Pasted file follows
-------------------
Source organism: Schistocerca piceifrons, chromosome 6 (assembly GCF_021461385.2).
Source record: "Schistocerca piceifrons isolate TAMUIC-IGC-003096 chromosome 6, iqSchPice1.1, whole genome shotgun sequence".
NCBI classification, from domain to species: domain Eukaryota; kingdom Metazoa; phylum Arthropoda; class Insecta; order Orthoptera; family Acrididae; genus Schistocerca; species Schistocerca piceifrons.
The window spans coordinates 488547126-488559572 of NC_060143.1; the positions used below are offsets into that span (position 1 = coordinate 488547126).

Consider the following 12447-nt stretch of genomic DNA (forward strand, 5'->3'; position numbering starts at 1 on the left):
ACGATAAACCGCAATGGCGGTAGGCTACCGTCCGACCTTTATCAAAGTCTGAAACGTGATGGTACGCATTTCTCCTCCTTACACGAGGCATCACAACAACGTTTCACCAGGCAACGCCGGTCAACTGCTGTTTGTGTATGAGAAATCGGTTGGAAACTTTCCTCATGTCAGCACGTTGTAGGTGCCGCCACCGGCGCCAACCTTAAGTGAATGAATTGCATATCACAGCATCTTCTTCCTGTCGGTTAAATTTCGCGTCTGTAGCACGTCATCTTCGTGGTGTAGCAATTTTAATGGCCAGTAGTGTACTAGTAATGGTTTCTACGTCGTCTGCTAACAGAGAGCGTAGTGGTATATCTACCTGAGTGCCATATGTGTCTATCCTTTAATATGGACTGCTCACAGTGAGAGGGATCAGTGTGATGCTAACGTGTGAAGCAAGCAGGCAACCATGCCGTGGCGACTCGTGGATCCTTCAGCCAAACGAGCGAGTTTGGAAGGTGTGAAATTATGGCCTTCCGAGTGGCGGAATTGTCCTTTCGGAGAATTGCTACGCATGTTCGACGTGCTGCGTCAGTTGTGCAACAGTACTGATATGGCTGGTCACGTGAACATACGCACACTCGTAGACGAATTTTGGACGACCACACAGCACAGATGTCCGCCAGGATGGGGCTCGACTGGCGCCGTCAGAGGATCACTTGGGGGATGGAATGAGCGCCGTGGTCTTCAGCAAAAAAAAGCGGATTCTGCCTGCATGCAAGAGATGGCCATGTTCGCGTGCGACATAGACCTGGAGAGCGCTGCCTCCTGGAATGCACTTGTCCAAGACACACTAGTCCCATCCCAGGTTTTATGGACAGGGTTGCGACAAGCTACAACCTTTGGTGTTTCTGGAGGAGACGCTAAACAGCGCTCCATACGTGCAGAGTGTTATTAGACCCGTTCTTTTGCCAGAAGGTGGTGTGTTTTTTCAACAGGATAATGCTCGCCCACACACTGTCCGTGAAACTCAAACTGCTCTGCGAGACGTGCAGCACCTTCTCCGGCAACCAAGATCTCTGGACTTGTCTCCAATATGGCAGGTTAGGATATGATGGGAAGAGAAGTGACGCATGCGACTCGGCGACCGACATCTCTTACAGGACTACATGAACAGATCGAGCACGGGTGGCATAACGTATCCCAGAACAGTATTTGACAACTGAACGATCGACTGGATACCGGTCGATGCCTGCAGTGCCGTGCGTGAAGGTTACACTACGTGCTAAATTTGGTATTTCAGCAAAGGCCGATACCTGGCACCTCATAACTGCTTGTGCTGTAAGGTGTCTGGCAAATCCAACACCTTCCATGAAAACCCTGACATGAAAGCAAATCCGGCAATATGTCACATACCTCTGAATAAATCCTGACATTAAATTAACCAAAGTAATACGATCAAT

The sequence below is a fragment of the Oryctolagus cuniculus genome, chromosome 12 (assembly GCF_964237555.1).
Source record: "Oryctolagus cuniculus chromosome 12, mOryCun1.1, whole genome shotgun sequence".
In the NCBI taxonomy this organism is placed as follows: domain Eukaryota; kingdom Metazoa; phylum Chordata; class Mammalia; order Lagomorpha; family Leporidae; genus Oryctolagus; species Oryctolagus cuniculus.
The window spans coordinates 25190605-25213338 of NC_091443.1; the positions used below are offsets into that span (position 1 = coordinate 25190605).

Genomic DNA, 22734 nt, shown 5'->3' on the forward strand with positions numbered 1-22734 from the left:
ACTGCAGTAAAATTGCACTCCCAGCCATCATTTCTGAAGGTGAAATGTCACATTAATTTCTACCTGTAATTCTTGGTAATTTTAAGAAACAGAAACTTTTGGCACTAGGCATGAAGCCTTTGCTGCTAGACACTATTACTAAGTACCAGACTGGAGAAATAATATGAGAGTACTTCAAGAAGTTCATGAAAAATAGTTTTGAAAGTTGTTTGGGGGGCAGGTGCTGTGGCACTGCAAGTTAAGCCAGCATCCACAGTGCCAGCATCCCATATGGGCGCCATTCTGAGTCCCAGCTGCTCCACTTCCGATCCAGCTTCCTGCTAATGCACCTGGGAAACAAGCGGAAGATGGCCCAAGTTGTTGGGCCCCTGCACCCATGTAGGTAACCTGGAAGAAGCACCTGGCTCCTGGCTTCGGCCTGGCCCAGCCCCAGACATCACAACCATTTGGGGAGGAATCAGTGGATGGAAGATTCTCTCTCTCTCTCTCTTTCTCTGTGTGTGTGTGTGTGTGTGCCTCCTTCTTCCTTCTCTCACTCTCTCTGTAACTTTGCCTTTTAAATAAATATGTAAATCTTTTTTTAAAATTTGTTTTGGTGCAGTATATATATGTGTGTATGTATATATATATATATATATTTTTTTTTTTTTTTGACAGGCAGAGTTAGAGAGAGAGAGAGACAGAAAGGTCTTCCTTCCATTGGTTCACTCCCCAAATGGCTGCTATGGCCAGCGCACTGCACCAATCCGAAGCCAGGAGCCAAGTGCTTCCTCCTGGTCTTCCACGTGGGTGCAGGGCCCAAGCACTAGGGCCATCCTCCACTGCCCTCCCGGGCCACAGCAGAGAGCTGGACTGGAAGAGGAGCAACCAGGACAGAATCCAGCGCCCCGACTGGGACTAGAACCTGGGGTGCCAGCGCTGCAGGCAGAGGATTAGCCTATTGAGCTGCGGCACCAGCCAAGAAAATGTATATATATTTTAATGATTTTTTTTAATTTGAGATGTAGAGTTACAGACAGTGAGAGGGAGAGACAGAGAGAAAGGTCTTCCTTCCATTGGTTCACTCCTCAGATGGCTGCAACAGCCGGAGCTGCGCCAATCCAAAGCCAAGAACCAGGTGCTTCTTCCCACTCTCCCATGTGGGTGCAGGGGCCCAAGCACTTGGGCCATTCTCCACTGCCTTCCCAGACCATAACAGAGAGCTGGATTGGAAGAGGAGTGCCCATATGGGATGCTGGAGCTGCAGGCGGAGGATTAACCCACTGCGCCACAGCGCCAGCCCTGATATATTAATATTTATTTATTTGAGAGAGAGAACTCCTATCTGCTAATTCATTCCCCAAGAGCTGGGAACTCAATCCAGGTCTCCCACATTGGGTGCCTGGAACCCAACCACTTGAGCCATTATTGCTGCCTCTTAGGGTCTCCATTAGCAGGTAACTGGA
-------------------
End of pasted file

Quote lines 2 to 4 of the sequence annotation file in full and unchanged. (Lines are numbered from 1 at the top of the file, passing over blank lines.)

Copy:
Source record: "Schistocerca piceifrons isolate TAMUIC-IGC-003096 chromosome 6, iqSchPice1.1, whole genome shotgun sequence".
NCBI classification, from domain to species: domain Eukaryota; kingdom Metazoa; phylum Arthropoda; class Insecta; order Orthoptera; family Acrididae; genus Schistocerca; species Schistocerca piceifrons.
The window spans coordinates 488547126-488559572 of NC_060143.1; the positions used below are offsets into that span (position 1 = coordinate 488547126).